On March 30, 1993, the Secretary General met jointly with President Clerides and Turkish Cypriot leader Mr. Denktash at United Nations Headquarters. The purpose of the meeting was to discuss the timing, modalities and preparations for the resumption of substantive, direct, negotiations. The two leaders expressed their willingness to resume the joint negotiations on 24 May, 1993, in New York. The joint negotiations were preceded by a preparatory process in which the representatives of the Secretary-General met in Nicosia with the leaders of the two communities. Meanwhile the Secretary-General has appointed Mr. Gustave Feissel, a U.N. aide involved in the U.N. peace negotiating process on Cyprus, as his Deputy Special Representative in Cyprus on 6 April, 1993.
Also on May 21, he appointed former Canadian Prime Minister Joe Clark as his Special Representative for Cyprus. Mr. Clark replaced Mr. Oscar Camilion. On May 24, a new round of U.N. sponsored Cyprus peace talks resumed in New York under the auspices of U.N. Secretary General. Mr. Ghali presented to the Cyprus President Mr. Glafcos Clerides and to the Turkish Cypriot leader Mr. Denktash, three U.N. documents which included a series of confidence-building measures. These U.N. papers proposed the transfer of the fenced part of the Turkish occupied eastern coastal town of Famagusta to the U.N. administration, the re-opening of the Nicosia International Airport under U.N. control and the implementation of measures to boost inter-communal contacts in the island.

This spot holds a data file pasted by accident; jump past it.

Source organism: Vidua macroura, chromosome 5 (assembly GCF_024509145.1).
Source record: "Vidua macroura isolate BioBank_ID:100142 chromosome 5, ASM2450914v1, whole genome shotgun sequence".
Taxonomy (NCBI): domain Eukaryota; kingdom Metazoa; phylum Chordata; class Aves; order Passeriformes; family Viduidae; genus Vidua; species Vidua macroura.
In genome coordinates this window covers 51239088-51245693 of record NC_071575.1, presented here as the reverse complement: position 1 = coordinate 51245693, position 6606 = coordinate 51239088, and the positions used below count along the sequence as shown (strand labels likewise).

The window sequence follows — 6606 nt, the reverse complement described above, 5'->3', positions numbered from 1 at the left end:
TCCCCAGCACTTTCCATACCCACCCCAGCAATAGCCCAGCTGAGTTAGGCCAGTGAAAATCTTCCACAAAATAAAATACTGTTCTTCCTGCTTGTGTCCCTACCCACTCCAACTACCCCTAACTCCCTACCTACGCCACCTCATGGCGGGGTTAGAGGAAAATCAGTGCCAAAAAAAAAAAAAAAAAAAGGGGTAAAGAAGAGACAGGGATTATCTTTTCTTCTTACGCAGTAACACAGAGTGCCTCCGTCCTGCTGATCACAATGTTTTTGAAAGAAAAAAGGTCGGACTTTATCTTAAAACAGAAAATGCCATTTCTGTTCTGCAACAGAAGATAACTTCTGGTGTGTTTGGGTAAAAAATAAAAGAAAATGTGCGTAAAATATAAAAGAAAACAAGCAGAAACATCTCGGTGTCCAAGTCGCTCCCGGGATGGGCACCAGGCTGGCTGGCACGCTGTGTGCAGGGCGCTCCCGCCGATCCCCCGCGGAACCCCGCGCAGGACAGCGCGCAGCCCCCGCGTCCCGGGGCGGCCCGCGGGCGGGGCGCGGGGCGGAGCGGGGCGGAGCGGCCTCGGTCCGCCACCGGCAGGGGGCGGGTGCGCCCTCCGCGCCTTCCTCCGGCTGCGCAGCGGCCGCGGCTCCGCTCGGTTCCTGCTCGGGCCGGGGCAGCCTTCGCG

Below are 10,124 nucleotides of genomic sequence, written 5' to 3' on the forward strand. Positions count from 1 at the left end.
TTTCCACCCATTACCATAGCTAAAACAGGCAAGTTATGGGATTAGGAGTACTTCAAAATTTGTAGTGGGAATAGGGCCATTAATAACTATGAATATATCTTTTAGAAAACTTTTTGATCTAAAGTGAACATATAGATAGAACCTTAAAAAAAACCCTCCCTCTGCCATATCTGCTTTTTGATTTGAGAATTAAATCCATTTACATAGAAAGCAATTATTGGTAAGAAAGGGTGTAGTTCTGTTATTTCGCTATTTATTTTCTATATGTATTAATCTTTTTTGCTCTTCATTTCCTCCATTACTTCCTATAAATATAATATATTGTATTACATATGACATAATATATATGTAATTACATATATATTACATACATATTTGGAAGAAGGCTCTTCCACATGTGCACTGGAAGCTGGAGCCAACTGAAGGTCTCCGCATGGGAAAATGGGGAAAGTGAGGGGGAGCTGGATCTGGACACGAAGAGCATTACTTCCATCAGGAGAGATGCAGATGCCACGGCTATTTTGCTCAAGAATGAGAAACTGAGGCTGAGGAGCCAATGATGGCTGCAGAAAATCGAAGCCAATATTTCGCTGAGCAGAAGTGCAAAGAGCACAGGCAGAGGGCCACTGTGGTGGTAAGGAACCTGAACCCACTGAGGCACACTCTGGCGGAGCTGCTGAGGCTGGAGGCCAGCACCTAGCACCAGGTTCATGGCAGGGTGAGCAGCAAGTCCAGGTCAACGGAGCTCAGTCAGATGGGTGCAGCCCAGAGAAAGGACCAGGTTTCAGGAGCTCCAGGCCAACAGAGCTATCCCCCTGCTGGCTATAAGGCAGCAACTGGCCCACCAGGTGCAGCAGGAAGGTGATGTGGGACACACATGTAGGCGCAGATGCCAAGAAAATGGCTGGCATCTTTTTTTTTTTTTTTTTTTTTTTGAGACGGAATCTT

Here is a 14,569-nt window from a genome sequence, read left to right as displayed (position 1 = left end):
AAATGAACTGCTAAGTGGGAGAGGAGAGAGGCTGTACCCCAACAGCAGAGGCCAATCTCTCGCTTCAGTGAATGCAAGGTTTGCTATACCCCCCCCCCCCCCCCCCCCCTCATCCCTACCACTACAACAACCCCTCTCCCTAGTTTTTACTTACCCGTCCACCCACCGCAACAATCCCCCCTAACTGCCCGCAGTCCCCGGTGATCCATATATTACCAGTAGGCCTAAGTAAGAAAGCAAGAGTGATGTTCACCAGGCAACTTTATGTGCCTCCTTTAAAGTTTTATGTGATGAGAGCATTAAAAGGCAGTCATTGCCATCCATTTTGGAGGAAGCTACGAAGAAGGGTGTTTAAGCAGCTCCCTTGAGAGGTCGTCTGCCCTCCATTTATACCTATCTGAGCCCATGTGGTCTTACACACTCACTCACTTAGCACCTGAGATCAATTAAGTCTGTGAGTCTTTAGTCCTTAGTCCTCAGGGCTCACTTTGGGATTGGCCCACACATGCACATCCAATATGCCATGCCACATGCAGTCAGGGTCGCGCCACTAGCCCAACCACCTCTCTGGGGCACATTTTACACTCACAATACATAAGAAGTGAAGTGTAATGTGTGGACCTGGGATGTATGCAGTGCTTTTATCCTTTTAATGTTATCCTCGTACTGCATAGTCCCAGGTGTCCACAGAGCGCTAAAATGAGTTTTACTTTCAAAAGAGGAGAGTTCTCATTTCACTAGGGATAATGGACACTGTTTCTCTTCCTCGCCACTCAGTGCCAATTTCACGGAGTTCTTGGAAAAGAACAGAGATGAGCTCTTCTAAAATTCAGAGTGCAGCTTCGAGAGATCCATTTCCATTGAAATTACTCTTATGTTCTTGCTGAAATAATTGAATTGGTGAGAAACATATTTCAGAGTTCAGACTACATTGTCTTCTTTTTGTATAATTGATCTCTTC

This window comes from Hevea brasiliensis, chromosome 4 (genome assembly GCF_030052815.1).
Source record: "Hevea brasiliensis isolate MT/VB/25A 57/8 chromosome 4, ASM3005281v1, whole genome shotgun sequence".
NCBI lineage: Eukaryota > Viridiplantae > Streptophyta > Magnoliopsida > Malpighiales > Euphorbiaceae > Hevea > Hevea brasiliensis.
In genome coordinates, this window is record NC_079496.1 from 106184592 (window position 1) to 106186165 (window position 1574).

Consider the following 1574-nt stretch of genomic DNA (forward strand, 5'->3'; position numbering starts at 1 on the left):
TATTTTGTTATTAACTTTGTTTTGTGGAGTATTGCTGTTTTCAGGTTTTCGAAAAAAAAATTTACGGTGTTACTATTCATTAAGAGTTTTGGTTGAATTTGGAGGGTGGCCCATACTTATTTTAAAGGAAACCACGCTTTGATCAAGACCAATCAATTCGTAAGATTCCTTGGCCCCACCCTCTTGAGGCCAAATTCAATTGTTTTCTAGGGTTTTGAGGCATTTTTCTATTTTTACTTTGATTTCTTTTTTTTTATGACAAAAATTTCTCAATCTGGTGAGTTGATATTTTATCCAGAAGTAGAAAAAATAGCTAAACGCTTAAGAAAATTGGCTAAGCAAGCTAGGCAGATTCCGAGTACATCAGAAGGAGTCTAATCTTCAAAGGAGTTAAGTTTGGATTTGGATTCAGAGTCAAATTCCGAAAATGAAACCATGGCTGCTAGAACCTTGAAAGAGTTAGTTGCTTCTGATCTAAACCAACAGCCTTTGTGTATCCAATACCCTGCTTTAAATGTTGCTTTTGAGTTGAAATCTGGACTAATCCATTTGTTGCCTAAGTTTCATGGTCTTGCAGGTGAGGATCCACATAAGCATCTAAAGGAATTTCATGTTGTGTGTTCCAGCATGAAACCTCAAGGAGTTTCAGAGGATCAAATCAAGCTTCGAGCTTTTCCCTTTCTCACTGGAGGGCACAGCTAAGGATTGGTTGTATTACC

The Greek Cypriot side has accepted in principle the three U.N. documents, provided that no provisions were added that would have the effect, directly or indirectly of recognizing the "Turkish Republic of Northern Cyprus". Mr. Denktash, however, presented a series of unreasonable demands such as the recognition of an illegal airport and two ports in the occupied area of Cyprus, which were turned down by Mr. Clerides and the United Nations. The representatives of the five Permanent Members of the Security Council each made statements in specific support of the proposals related to Varosha and Nicosia International Airport and called for prompt acceptance of these proposals. Mr. Denktash reiterated his wish to undertake consultations in the occupied Nicosia and Ankara. On the explicit undertaking by Mr. Denktash that the purpose of his consultations would be to promote acceptance of the proposals on Varosha and the Nicosia International Airport, it was agreed that the joint meetings would resume no later than Monday 14 June, 1993.
However the Turkish Cypriot leader, following his usual stalling tactics stated in Ankara that he would not return to New York on June 14 to resume negotiations as agreed and expressed strong criticism of the Varosha/Nicosia International Airport package, stating that he would be obliged to reject the package if pressed to give a positive or negative reply. The Secretary General in his report on his mission of good offices on Cyprus on 1 July, 1993, gives a full record of the events as these developed at the meeting regarding the confidence-building measures, which were held in New York in May and makes reference to all the stages in the formulation of the documents, the discussions held at the United Nations and the events that followed.